Shown in broken lines in FIG. 1A is a standard printing roll 29c, and an adjacent printing device 29d, for example a thermal printer.
Attention is now directed to all figures simultaneously, for a description of the mechanism which retains the two rolls 25 and 27 in frictional contact, and keeps them laterally aligned. The mechanism to be described also promotes axial alignment between the two rolls 25 and 27, although this latter condition is promoted by the fact that both rolls 25 and 27 rest against the surface which supports the printer-calculator 10.
There is firstly provided a low-friction, cylindrical axle means adapted to be positioned within the hollow core 30 of the second roll 27. The arrangement is best seen in FIG. 2, from which it is evident that the low-friction axle means consists of two stub axles 32, each having a diameter allowing it to slip easily within the open core 30 of the second roll 27, and each having an axial bore 33, the bores 33 being aligned with each other in the condition shown in FIG. 2.
Furthermore, alignment means are provided for maintaining the stub axles 32 in positions such that they are coaxial, and such that they have their axes parallel with the axis of the second roll 27. The alignment means includes the provision of an annular gallery 35 (see FIGS. 3 and 4) around each stub axle. There are also provided two members 37 which are adapted to lodge in the respective galleries, and to extend perpendicularly to the axes of the stub axles in the direction of the first roll 25. Each member 37 is adapted to be juxtaposed against the respective end of both rolls, thus maintaining the rolls in lateral alignment, as defined earlier.
More specifically, each member 37 includes a washer portion 38 at one end, and a loop of wire 40 extending from the washer portion 38 to define two parallel straight wire portions 41, which are adapted to lodge in the gallery 35 of the respective stub axle 32. The washer portion 38 is offset from the ends of the straight wire portions 41, as best seen in FIG. 2. The washer portion 38 has a central aperture 43.
As best seen in FIGS. 1 and 2, an elastic cord member 44 is provided, and this passes in a closed loop through the hollow core 46 of the first roll 25, through the central bores 33 in the stub axles 32, and thence through the hollow centre core 30 of the second roll 27.
To permit attachment and detachment of the apparatus with respect to the rolls 25 and 27, the elastic cord member 41 may be in the form of a single length of elastic material, having at one end a hook 48 and at the other end an eyelet 50, these latter being such that they may be connected together or disconnected as desired.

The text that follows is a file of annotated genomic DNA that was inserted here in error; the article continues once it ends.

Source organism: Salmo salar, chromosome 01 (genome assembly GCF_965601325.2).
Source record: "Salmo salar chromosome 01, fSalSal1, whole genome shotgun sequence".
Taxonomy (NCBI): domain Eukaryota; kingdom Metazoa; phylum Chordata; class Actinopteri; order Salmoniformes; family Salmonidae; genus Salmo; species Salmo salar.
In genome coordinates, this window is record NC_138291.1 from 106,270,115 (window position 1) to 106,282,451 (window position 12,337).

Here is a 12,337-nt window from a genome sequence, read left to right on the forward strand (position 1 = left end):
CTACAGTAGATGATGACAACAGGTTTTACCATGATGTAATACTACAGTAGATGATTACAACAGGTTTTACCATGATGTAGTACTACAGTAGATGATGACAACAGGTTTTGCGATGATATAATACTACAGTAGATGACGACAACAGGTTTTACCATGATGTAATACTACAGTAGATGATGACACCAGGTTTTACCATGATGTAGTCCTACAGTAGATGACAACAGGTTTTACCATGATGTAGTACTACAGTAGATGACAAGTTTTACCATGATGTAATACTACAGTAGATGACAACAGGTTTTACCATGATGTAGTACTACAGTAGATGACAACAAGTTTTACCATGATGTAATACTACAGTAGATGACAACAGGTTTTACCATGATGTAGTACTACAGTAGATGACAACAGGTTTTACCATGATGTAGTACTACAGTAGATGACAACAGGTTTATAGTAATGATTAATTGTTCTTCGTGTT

The particular construction shown in FIG. 3 is of advantage because it allows the apparatus to be adapted to any size of rolls, within reason. It will be realized that the member 37 will be able to slide through the gallery 35 of the stub axle 32, thereby to allow adjustment of the distance between the stub axle 32 and the washer portion 38.
In operation, it is important to adjust the position of the member 37 so that it spans across the junction between the two rolls 25 and 27. As can be seen in FIG. 2, the elastic cord member is fed through the aperture 43 in each of the washer portions 38, the elastic cord member passing from the core of the first roll 25 to the inside of the washer portion 38, thence outwardly through the aperture 43 to the outside of the washer portion 38, thence along and parallel to the member 37 to the point of entrance into the bore 33 of the corresponding stub axle 32. This construction allows the elastic to function in such a way that it urges the member 37 to remain lightly in juxtaposed contact with the end faces of both rolls 25 and 27, thus promoting lateral alignment without producing excessive friction which might interfere with the rotation of the second roll 27. To disconnect the elastic core member, the stub axle 32 is withdrawn out of its connection with the leftward core in FIG. 2, and this simply pulls the portions 48 and 50 out into the open where they can be disengaged. The reverse process is used to connect them together.
It will be readily understood from the above description that the paper rolling system herein disclosed not only provides for rewinding of used paper tape for storage purposes, but also provides a reversal of the paper so that the second roll 27 may be substituted for the first roll 25 after the paper on the first roll 25 has been exhausted, thus permitting the tape to go through the printer-calculator on a second pass with its unprinted side exposed to the printing unit. Thus, the usage of the paper is doubled, and wastage is halved.
While a particular embodiment of this invention has been described and illustrated in this disclosure and the accompanying drawings, it will be evident that variations may be made thereto, without departing from the spirit and scope of the invention as defined herein and as set forth in the accompanying claims.